Nova Scotia

With Province House closed, new MLAs forced to wait their turn

Nova Scotia's newest Members of the Legislative Assembly are working on behalf of their constituents, but they are not permitted to do any legislative work before they are sworn in.

'You've gone from one extreme to the next,' says Kendra Coombes

New MLA Kendra Coombes has to wait until she can take her seat at Province House. She won a byelection in March. (Matthew Brown)

Dave Ritcey and Kendra Coombes worked flat out to win their way into Province House.

But nearly two months after their March 10 byelection victories, neither has claimed the prize of becoming a full-fledged member of the Nova Scotia House of Assembly. That comes with a swearing-in ceremony that can't happen right now due to COVID-19 restrictions.

Coombes calls it an "odd" time." Ritcey describes it as "challenging."

Both have been working from home, juggling their new duties along with parental obligations.

Coombes said the change of pace for someone used to being out in public has been jarring.

"You've gone from one extreme to the next," she said.

'It's been a whirlwind'

She is at home with her partner, Matthew, and their nine-month-old daughter, Rory.

"It's been a whirlwind," Coombes said, "but also it feels like forever at the same time."

Coombes has not yet been able to meet face-to-face with her new NDP colleagues. She has participated in at least 30 caucus conference calls.

Ritcey was more fortunate. He was formally welcomed into his PC caucus the day after election night.

"I arrived [in Halifax] on the next day for a caucus meeting," he said. "Everything went sideways after that."

He's been working out of his Truro home since then. He shares the home with his wife, Amber, and daughters, Addison, 11, and Alex, 8.

Pay, benefits, but no seat in the legislature

Both rookie MLAs are receiving their pay and entitled to benefits and allowances. Each has access to the support services available to all elected officials.

But neither has a seat in the legislature and neither is allowed to do any committee work.

According to the Acting Chief Clerk at Province House Annette Boucher, "the person declared elected under our House of Assembly Act is a member, however, the member cannot take their seat or vote in the House of Assembly, or sit on a House committee before the Oath of Allegiance is administered."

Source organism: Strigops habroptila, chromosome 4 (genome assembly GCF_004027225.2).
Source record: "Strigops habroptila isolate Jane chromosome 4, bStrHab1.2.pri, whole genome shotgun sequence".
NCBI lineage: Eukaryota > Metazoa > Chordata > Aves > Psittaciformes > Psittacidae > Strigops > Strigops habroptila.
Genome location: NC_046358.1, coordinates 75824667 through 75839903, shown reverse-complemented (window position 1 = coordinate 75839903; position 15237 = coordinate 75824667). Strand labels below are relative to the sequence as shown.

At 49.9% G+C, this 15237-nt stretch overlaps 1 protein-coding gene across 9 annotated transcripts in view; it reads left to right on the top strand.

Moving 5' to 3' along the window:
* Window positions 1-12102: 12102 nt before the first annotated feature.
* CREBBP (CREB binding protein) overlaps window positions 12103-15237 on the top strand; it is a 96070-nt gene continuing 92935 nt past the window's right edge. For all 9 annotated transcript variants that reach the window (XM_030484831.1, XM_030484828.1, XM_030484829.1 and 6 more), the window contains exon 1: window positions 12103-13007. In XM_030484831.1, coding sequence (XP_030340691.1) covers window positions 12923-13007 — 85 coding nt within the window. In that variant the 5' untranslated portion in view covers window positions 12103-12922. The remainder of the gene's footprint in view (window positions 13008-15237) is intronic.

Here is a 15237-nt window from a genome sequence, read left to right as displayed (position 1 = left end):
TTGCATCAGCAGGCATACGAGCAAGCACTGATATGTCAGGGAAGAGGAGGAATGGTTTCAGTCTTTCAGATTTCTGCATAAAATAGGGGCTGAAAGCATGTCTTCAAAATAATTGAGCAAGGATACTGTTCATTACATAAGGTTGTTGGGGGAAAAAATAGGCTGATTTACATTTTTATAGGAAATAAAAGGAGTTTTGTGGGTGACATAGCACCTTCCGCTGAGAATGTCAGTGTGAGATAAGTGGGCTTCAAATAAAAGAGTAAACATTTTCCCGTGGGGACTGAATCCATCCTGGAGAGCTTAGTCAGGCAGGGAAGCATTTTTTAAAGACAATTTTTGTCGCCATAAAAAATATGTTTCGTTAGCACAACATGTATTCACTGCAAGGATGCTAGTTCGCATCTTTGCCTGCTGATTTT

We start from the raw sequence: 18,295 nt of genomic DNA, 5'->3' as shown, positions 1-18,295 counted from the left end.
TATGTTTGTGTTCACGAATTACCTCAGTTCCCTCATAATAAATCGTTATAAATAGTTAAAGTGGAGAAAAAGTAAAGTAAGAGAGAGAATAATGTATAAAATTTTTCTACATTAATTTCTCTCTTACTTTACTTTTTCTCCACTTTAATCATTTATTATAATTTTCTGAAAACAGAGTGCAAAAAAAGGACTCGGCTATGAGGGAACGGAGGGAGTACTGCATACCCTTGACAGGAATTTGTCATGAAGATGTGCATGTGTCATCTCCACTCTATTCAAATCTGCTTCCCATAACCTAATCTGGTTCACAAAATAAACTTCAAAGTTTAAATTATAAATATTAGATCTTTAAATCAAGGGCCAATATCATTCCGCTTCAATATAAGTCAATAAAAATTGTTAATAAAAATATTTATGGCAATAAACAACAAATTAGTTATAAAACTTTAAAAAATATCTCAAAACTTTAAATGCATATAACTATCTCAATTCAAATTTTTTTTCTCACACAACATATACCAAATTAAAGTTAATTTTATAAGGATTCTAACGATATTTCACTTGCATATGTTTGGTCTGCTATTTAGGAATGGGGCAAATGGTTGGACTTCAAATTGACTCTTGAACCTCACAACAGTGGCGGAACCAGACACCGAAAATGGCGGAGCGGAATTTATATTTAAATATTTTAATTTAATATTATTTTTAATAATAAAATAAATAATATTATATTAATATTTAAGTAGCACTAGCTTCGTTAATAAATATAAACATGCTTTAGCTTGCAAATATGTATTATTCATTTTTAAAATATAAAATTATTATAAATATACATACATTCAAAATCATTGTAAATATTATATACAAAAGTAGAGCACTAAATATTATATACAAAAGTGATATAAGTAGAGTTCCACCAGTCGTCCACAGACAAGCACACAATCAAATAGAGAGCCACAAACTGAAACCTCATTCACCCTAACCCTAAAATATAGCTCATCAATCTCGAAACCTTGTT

"The Oath of Allegiance is administered in a swearing-in procedure." 

Province House has been closed for business since March 16 because of the pandemic. 

Ready to get started

That has prevented any gathering at the legislature, including for traditional swearing-in ceremonies.

Coombes and Ritcey are anxious for that to happen.

Dave Ritcey has found the isolation brought on by the pandemic to be challenging. (Amber Ball Ritcey)

"It's disappointing but … the safety measures and the health of Nova Scotians is more important at this time," said Ritcey. "I look forward to that day to enjoy it with my family and my friends and my colleagues."

Coombes would be happy to be sworn in virtually if it could be done.

"Hands down, no question about that, absolutely," she said.

"In person, virtually, it doesn't matter to me as long as I'm sworn in and can take and can take my seat on committees or take my seat in the legislature."

As for working from home, Coombes and Ritcey have different experiences.

"I worked out of my home as a councillor," said Coombes. "I worked out of my car as a councillor. I worked on the sidewalk as a councillor. To me, working from home is normal."

She said it's been a bigger adjustment for her partner, who's a teacher and has had to deal with students from home.

Ritcey has found the adjustment difficult. He likes to be out and about.

"I'm a community person and that's probably the biggest disadvantage for me," he said. "I shouldn't say disadvantage — a discouragement for me because I am a people person."

ABOUT THE AUTHOR

Jean Laroche

Reporter

Jean Laroche has been a CBC reporter since 1987. He's been covering Nova Scotia politics since 1995 and has been at Province House longer than any sitting member.

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